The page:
Wednesday, 22 October 2014

Port Gaverne & Port Isaac, North Cornwall

Living on the beautiful south coast of Cornwall means that I don’t go over to the wild, north coast very often, so I was thrilled to meet up with some family in Port Gaverne. For those of you who don’t know, Port Gaverne is a small picturesque fishing village about a half-mile from Port Isaac, situated in a secluded cove.

It was a wild, windy day in Port Gaverne as we parked at the beach and grabbed our wellies and jackets. Four adults, four children and one springer spaniel set off along the slippery coastal path heading towards Tintagel. The coastline is rugged and the coastal path is right up on the edge of the cliffs, hence some amazing views out to sea. This particular day we only made it to Barretts Zawn a small inlet beach between Port Gaverne and Tregardock that was once associated with slate quarrying.

As the winds were so high and there was a distinct possibility of being swept off the cliffs we decided to head back to the Port Gaverne Hotel for some much needed lunch. We were given a warm welcome at this 17th century restored inn and tucked into ‘local crab salad’, ‘doombar battered haddock’ and ‘the pie of the week’.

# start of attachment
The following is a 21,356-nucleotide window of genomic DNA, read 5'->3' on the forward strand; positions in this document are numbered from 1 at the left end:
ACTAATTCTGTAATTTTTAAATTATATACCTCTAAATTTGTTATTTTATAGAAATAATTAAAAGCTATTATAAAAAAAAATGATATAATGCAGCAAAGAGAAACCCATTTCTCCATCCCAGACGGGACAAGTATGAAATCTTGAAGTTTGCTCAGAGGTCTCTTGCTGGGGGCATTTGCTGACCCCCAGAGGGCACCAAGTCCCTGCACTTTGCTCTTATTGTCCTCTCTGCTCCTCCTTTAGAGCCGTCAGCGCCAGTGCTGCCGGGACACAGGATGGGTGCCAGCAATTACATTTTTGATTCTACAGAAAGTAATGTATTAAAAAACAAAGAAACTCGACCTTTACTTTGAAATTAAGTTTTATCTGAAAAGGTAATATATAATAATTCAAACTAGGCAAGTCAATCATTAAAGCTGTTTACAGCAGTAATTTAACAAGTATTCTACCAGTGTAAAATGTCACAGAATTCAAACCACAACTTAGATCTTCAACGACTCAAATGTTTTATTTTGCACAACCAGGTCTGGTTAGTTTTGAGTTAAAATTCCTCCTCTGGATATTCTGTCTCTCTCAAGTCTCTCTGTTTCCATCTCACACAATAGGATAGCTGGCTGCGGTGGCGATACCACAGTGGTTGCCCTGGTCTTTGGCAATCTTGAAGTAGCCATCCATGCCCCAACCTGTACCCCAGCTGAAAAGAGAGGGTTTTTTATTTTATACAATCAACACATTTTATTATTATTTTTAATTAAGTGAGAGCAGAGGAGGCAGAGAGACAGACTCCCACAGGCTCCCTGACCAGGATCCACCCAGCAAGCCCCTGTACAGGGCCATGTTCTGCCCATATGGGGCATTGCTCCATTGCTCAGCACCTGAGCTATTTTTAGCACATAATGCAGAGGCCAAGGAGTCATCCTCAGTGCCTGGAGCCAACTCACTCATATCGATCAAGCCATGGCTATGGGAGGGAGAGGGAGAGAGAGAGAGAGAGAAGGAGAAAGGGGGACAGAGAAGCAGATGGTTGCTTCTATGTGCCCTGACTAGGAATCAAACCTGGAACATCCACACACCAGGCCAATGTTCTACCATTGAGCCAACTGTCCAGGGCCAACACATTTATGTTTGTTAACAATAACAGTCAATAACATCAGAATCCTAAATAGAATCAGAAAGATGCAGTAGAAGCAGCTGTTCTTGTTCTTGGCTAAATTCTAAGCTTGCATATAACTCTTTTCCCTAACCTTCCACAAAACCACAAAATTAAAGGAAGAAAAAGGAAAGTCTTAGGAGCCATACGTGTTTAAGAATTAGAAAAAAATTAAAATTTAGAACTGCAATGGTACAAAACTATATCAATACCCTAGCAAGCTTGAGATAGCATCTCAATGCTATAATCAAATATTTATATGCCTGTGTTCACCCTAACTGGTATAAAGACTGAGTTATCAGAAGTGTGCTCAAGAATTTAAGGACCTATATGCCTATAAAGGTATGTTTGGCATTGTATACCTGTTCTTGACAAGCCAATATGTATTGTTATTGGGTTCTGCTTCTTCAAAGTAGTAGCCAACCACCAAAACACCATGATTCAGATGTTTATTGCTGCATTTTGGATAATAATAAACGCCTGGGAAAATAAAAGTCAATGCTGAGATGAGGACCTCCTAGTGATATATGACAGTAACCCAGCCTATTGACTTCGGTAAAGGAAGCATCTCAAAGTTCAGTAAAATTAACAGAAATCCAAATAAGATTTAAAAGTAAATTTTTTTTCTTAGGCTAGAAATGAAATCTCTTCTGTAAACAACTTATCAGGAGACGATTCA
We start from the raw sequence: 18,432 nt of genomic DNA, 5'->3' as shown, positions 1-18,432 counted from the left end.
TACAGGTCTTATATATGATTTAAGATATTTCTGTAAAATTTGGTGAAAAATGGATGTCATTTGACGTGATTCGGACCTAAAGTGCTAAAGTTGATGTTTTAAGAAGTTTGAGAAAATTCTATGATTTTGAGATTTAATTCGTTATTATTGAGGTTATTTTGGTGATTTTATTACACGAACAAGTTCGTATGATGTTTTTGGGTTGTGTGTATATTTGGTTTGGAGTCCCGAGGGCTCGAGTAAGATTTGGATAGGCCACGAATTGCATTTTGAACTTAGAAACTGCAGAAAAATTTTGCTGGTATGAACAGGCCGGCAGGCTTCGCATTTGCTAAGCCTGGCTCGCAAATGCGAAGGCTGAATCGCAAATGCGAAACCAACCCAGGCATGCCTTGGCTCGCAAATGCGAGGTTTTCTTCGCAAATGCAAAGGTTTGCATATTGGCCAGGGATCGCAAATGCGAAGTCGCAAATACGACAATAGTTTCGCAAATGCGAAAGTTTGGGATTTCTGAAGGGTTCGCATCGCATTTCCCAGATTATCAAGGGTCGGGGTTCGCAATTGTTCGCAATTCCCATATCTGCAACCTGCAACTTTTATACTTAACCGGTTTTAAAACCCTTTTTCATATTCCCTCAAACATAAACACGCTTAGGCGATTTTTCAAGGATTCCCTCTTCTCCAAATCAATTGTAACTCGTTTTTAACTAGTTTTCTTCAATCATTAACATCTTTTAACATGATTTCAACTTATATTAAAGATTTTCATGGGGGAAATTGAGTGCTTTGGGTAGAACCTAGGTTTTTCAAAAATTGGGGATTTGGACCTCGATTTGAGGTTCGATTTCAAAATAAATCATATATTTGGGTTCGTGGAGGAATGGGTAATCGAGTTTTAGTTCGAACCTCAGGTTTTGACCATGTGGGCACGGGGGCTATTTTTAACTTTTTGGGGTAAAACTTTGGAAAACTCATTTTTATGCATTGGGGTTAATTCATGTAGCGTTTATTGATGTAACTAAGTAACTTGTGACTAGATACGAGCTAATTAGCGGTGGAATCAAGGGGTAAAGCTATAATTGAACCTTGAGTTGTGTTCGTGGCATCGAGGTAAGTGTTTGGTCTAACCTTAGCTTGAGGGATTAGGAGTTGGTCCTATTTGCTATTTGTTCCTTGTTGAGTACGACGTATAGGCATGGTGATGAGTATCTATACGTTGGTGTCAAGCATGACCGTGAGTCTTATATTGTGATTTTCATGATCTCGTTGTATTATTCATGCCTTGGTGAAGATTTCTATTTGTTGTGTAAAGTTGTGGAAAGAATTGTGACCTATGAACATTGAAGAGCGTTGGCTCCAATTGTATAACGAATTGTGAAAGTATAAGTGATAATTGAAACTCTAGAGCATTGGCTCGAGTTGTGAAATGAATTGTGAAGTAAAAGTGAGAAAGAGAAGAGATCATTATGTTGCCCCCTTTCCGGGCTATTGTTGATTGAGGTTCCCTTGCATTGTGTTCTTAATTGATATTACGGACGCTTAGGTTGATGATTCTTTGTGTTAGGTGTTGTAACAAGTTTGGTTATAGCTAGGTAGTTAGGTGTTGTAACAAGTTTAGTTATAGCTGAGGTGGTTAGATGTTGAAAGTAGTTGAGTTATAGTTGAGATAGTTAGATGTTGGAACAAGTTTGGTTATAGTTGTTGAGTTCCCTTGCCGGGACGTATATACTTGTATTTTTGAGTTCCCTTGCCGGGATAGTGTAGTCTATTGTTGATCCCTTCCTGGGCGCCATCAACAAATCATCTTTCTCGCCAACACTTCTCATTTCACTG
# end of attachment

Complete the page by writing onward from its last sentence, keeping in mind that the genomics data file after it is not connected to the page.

After we had fortified ourselves with food we decided to walk up the hill in the opposite direction to Port Isaac for a dollop of ice cream. If you have never been to Port Isaac you are missing out! With narrow, cobbled, winding streets, old white washed cottages and traditional slate fronted houses, many of which are listed buildings this little village is a gem.

Its advisable to leave your car in the car park at the top of the hill as there is no chance of driving it through Squeezy Belly Alley, one of the narrowest thoroughfares in Britain at only 18 inches wide!

We had a wonderful time wandering down through the village, peering into the shops & galleries, which are a treasure trove of delights and finally stopping at the small harbour beach. During the summer months fishing and scenic trips can be taken from the harbour. After some exploring over the rocks in the harbour and licking the last of our ice creams, we said our ‘goodbyes’ and parted company.

I will definitely go back to Port Isaac, not only for the spectacular coastal path walks, the coves and beaches but because it is still majestic and unspoilt.

For more information on cottages near Port Isaac, please visit our website.

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